SME Opportunities in Latin America’s Mining & Agricultural Sectors

Craig Dempsey  |

Small-Medium Enterprises (SMEs) make up more than 90% of businesses in Latin America. While large in numbers, their growth is slower than desired and limited by a lack of innovation and expansion opportunities.

However, as governments aim to support the most important businesses in their economies, the creation of acceleration programs and funding are on the up. SMEs must capitalize on what makes them special - their size - and seize niche business opportunities.

Mining and agriculture make up the two main sectors in Latin America. If you’re exploring new growth areas for SMEs, here are some key opportunities in the Latin American agricultural and mining sectors of which you should be aware.

Mining

There are several exciting opportunities in the mining sector for SMEs in Latin America.

Specific examples include:

  • Lithium extraction for batteries as EVs grow in popularity
  • Health and safety systems as regulation increases
  • Sustainable waste management programs
  • Water management solutions that use less water
  • Software solutions for mining firms
  • Specialised machinery (servicing and leasing)
  • Logistics and transportation.

Rising input costs make it hard for SMEs to compete with large corporations that benefit from substantial financial backing. They need to create stronger links with research organisations and technology transfer hubs to make themselves more competitive and be able to support larger exploration and extraction firms through service and supply business.

Collaboration opportunities also exist between public and private firms. At the beginning it may seem hard to prove the credibility when trying to collaborate with bigger firms, however, governments are increasingly promoting these types of partnerships.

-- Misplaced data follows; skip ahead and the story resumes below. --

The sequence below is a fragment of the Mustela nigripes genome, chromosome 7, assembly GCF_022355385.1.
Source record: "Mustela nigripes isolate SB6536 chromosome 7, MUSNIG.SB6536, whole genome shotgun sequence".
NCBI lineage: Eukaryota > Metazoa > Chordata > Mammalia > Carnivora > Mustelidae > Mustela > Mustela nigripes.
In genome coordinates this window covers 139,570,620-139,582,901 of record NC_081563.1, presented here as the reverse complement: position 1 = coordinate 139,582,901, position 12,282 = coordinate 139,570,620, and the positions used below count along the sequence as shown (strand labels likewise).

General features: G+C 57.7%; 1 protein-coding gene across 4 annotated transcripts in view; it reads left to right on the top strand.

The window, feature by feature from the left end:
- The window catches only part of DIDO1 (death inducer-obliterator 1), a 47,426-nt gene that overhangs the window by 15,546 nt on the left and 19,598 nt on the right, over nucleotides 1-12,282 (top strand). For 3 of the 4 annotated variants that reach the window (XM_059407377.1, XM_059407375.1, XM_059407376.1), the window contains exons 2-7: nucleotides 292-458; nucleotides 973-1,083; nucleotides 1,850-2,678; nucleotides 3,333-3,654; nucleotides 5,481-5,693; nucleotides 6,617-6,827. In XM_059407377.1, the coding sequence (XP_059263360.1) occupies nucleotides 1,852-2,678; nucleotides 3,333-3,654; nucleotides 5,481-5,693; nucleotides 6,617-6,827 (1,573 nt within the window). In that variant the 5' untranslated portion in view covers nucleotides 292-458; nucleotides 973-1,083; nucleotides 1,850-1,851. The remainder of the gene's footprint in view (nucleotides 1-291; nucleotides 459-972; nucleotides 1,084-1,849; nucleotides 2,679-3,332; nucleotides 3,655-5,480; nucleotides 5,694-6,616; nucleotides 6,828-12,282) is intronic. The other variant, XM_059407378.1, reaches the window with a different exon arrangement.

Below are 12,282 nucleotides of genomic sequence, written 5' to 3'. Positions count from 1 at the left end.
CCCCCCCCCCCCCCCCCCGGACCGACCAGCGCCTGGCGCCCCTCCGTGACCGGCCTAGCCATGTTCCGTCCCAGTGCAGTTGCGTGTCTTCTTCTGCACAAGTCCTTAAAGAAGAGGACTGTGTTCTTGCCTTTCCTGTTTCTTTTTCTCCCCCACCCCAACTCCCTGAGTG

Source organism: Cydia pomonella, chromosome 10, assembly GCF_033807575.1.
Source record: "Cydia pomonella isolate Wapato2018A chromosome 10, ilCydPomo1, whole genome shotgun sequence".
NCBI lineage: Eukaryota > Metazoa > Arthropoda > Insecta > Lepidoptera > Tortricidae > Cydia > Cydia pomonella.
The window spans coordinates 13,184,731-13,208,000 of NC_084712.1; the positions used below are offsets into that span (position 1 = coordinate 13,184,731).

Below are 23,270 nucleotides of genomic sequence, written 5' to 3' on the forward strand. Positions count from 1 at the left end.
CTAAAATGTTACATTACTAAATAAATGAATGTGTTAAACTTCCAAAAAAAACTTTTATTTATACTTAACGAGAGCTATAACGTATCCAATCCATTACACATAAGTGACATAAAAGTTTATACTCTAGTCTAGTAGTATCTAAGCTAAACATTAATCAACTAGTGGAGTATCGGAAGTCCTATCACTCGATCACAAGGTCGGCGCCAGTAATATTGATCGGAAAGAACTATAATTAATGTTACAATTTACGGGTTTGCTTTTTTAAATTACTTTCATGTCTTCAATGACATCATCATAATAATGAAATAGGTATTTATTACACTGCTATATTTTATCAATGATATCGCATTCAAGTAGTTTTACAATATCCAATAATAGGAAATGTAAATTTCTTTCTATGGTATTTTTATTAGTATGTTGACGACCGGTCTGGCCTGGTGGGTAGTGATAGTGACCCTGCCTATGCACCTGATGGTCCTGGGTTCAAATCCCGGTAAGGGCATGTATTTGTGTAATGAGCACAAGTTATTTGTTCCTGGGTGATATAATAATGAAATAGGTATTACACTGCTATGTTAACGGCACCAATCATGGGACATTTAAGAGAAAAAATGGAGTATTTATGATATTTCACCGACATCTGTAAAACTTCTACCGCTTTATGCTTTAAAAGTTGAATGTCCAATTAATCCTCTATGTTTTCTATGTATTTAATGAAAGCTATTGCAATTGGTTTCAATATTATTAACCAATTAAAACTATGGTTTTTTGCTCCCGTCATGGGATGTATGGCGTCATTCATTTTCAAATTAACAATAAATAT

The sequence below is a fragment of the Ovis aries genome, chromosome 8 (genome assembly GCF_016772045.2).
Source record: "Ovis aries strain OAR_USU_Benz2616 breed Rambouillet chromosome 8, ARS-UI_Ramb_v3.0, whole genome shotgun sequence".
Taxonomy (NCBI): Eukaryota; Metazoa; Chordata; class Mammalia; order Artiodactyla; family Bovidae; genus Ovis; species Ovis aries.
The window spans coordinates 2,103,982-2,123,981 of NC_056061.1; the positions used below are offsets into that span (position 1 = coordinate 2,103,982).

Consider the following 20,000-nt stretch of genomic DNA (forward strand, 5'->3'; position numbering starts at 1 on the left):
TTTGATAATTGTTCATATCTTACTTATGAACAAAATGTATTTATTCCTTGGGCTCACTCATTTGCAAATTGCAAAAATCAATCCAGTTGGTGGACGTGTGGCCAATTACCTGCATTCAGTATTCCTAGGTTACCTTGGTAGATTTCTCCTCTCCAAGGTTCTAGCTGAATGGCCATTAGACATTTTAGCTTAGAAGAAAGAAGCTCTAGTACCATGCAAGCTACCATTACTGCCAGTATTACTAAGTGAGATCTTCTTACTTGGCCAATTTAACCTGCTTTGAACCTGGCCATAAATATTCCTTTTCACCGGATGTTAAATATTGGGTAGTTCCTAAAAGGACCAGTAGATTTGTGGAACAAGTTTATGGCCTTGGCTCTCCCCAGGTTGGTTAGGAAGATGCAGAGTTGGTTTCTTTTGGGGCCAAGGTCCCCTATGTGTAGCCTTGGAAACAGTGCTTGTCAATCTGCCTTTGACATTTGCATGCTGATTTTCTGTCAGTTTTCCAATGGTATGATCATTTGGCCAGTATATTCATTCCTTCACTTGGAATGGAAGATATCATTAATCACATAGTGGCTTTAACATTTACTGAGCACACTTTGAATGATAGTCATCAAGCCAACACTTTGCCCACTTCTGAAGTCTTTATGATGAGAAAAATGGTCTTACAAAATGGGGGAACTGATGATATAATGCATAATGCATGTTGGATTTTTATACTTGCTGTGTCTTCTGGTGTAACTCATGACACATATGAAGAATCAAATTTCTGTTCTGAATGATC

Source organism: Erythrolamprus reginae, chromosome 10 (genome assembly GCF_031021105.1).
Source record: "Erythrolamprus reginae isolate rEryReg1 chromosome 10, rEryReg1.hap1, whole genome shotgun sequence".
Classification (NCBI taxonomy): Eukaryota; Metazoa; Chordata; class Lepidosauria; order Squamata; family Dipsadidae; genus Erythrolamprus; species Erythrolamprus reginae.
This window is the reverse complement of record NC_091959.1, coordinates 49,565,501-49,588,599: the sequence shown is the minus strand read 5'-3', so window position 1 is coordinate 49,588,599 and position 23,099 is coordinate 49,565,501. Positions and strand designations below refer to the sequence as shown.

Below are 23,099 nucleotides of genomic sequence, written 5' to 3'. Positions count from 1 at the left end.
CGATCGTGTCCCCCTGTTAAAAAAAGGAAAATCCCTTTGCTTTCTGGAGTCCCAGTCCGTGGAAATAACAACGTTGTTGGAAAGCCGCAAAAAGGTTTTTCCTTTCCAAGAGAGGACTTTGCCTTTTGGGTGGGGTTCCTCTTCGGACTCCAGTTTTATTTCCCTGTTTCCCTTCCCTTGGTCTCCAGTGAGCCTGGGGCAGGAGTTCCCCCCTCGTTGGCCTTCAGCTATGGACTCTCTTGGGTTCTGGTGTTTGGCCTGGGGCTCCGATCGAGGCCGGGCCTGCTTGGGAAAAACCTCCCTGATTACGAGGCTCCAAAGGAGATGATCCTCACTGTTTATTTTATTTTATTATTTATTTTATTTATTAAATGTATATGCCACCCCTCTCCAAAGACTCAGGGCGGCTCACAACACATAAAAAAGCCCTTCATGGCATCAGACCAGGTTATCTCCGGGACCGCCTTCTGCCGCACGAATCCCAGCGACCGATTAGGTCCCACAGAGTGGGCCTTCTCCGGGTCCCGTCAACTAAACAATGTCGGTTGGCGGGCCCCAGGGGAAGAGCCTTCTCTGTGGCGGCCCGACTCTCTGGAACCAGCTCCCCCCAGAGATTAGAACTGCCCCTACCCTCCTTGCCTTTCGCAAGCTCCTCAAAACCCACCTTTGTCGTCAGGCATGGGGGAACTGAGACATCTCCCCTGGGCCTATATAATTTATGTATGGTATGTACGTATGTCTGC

METS (mining equipment, technology and service technologies) businesses can find opportunities, especially supporting public sector firms and larger corporations. It is often cheaper for large firms to outsource these services and focus on their core competencies.

Peru

Peru is a resource-rich country, with large reserves of copper, silver, iron ore and coal, as well as minerals. The Peruvian legal system encourages business and foreign investment which reduces barriers to entry. SMEs can benefit from lower levels of capital necessary to enter the mining sector in Peru and comparatively low energy costs which result in higher profit margins when compared with other mining sectors in Latin America. This is always good news for SMEs that have only have access to a small pool of savings.

The educational system also promotes the mining industry. There are a number of technical schools and courses that develop and stimulate the sector. Subsequently, an educated mining sector workforce is being created in the country. Working with local staff will help foreign SMEs to better connect with the local business environment.

Chile

The Multilateral Investment Fund and Chilean government recently created $4.1 million to a project designed to improve the competitiveness of SMEs in the Chilean mining industry. Given Chile produces over 30% copper worldwide, mining SMEs should be looking to take advantage of this opportunity, either directly or indirectly. Working with other SMEs that have complementary capabilities can result in knowledge transfer and powerful alliances, that can reduce costs. Firms that can facilitate the exportation process will find plenty of opportunities in Chile. The country is also a leading producer of lithium, so as the demand for electric vehicles increase, this will be a very lucrative industry where you definitely want to be first.

Agritech

The agricultural industry is incredibly important to Latin America. SMEs have a chance to solve environmental challenges with innovative technology solutions. How can farmers battle the way climate change is affecting crops? Drier areas are becoming drier, and wet places are becoming wetter. How can food production remain sustainable under such conditions? And, how can profitability margins be retained with the introduction of new technologies? Latin America needs to increase its production substantially to meet increasing world demand for food. There lies a number of opportunities for SMEs to create viable and sustainable solutions for agriculture producers.